What happened to MSU football coach Mark Dantonio was sobering, but about as surprising as tomorrow’s sunrise. What should be causing chin rubbing and head scratching is why this doesn’t happen more often.

The heart attack that Dantonio suffered following Saturday’s thrilling victory over Notre Dame—ANY victory over Notre Dame is thrilling in my book—has brought coaches to their public all over the country, mainly in the form of their weekly press conferences.

They’ve all said the same thing, basically.

They’ve offered their best wishes for Dantonio and his family. They’ve acknowledged that this is a tough business that they’re in, and full of pressure. They don’t deny that they could be the next victim, though they hope not, of course.

Then they’ve gone back to their 18-hour days and sleeping on the couch in their office and watching film until they’re bleary-eyed.

The head football coach at the college and pro levels is like the race car driver. No matter how many of their brethren are struck down, they’re right back at it the following weekend.

I’m grateful but amazed that this doesn’t happen more often. Coaches in football and basketball, especially, drive themselves bonkers. Train your eyes on the basketball coach next time you’re at a game. Watch nothing else. You’ll be witness to a series of tantrums that would put a two-year-old to shame.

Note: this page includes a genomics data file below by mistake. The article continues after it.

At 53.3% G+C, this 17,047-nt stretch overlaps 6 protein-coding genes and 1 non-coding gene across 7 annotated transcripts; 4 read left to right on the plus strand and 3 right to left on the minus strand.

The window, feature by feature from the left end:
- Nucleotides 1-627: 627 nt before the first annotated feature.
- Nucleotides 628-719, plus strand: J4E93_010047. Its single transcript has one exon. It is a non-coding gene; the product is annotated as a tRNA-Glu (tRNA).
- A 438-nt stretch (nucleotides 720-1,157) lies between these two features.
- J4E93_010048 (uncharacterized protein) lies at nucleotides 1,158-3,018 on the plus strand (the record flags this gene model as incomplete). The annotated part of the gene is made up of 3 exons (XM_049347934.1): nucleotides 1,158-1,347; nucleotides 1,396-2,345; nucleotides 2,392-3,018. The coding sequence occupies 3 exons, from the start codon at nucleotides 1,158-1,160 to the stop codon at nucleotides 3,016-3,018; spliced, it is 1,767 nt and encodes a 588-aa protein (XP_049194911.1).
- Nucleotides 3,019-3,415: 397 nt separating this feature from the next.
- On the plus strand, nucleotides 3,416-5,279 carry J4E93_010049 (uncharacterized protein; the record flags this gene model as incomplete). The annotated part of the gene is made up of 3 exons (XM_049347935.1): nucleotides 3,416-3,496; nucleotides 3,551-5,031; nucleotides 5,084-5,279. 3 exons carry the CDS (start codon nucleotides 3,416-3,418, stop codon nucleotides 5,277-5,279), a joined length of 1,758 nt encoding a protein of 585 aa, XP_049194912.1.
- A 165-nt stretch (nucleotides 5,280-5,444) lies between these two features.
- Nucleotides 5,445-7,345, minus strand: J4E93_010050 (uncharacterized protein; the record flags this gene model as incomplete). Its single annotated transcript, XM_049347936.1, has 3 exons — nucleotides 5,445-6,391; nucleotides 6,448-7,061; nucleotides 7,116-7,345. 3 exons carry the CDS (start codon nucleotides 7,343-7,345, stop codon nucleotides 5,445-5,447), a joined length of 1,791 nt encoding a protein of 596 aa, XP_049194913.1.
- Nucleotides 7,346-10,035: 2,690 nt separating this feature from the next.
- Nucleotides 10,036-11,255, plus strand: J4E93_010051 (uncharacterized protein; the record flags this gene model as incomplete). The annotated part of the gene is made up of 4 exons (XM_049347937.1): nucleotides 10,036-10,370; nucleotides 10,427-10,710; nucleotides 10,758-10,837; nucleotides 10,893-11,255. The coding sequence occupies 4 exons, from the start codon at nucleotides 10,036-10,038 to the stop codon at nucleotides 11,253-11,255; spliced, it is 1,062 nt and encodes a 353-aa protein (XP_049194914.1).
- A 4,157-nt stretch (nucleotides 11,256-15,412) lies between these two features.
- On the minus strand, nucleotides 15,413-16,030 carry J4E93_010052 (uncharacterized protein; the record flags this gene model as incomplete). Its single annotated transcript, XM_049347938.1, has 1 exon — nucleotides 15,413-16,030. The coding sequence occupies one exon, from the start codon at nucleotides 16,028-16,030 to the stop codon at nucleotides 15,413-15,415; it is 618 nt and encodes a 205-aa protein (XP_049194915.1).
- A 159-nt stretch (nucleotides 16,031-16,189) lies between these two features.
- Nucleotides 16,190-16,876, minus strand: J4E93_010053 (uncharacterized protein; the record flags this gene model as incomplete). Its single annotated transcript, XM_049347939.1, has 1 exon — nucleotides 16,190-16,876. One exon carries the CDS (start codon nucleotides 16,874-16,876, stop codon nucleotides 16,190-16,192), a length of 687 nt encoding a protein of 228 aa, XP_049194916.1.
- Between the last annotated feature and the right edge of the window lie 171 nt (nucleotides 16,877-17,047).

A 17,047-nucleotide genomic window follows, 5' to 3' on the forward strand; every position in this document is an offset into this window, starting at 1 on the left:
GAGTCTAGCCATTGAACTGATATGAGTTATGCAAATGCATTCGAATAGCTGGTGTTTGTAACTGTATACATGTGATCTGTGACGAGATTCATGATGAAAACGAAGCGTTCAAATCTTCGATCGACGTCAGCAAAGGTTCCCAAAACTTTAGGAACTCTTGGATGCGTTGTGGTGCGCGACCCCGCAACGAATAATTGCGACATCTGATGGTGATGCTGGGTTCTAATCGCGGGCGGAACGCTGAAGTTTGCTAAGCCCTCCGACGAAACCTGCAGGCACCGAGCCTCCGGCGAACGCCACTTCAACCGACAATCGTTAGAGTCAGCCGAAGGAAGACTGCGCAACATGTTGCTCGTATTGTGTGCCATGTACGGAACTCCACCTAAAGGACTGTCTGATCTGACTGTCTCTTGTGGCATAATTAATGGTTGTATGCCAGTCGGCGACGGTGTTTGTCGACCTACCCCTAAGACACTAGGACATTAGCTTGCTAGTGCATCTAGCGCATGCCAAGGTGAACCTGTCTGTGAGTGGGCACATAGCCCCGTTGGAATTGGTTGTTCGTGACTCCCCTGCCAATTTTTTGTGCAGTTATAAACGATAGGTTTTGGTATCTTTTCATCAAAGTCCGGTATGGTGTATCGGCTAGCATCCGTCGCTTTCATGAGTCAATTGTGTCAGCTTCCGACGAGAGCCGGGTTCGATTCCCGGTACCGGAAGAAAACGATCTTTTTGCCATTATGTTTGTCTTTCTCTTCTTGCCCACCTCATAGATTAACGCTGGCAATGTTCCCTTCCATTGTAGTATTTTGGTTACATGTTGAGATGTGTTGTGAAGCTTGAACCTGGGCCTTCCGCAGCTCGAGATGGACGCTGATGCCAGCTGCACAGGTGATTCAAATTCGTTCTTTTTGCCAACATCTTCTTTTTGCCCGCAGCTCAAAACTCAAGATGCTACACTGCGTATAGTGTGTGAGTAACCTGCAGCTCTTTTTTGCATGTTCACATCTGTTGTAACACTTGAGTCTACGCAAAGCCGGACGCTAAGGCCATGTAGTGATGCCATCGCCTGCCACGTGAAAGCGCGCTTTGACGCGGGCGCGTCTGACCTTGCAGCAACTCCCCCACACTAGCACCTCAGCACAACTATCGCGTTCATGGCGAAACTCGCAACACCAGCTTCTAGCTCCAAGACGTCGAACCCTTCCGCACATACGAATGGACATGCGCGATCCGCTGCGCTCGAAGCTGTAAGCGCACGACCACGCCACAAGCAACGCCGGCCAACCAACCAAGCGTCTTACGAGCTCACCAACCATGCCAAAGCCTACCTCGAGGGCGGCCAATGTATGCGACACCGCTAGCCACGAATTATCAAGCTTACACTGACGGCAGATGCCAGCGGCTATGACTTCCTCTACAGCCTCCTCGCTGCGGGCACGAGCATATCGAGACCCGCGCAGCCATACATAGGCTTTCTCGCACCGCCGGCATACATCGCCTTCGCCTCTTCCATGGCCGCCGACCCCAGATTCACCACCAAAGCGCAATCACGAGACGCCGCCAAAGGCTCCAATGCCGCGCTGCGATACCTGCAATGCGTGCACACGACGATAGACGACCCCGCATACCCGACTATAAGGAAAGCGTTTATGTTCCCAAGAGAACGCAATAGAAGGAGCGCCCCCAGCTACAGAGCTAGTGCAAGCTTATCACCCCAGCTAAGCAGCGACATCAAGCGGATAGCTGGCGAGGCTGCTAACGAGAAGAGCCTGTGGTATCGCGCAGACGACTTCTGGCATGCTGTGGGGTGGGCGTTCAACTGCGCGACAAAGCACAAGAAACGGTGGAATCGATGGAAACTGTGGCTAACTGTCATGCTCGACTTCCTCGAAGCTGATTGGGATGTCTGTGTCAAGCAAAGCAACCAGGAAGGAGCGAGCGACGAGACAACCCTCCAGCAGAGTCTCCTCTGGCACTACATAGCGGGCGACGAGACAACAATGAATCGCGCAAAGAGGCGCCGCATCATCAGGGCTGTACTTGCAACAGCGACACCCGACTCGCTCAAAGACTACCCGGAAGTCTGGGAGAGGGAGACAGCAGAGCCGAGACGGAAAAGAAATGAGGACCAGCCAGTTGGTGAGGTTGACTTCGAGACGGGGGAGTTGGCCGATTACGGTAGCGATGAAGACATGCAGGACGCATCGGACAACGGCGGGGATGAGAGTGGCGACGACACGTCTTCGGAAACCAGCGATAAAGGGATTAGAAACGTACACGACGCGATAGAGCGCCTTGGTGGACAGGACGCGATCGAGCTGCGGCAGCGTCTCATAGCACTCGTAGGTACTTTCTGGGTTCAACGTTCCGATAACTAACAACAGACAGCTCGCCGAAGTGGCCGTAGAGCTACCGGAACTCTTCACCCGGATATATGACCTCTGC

How more of them don’t keel over is a wonder.

Not long after Northwestern football coach Randy Walker tragically passed away in 2006, I was on the phone with then-MSU coach John L. Smith.

Smith gave me the usual somber analysis about his fallen colleague.

That’s when I hit him cold.

“But coach, you’re not going to change the way you do your job, are you, despite what happened to Coach Walker? You’re going to keep working 18-hour days.”

Smith sheepishly chuckled and admitted that I was right; he wasn’t about to change one iota.

Not to be morbid, but half of the Division I-A coaches could drop dead tomorrow and it wouldn’t change how the other half go about their business.

Mark Dantonio was lucky. Sometimes the human heart gives you a warning sign to change your ways, whether it’s diet, exercise, smoking, what have you.

Sometimes it just quits on you, leaving a widow and a grieving family.

The procedure that Dantonio underwent—the placement of a stent to open up a closed artery—is fairly common nowadays. As far as heart episodes go, this one was on the lower end of the danger spectrum.

So how will Dantonio respond to this warning sign? Will he take his foot off the gas pedal a little bit? Will his return to work be a return to work as before, or will “normal” take on a new meaning?

But Dantonio isn’t the proper gauge of the response to this incident. It happened to him, and you can’t hit closer to home than that.

The bigger question is, how will his coaching comrades respond to what happened?

My guess is that they’ve already responded. They’ve taken their moment to speak to the local press, maybe say a prayer or two for the MSU coach and his family, and reflect.

Then it’s back to the office for another 18 hours of film, practice, and recruiting.

You can take a man out of coaching, but you can’t take coaching out of a man.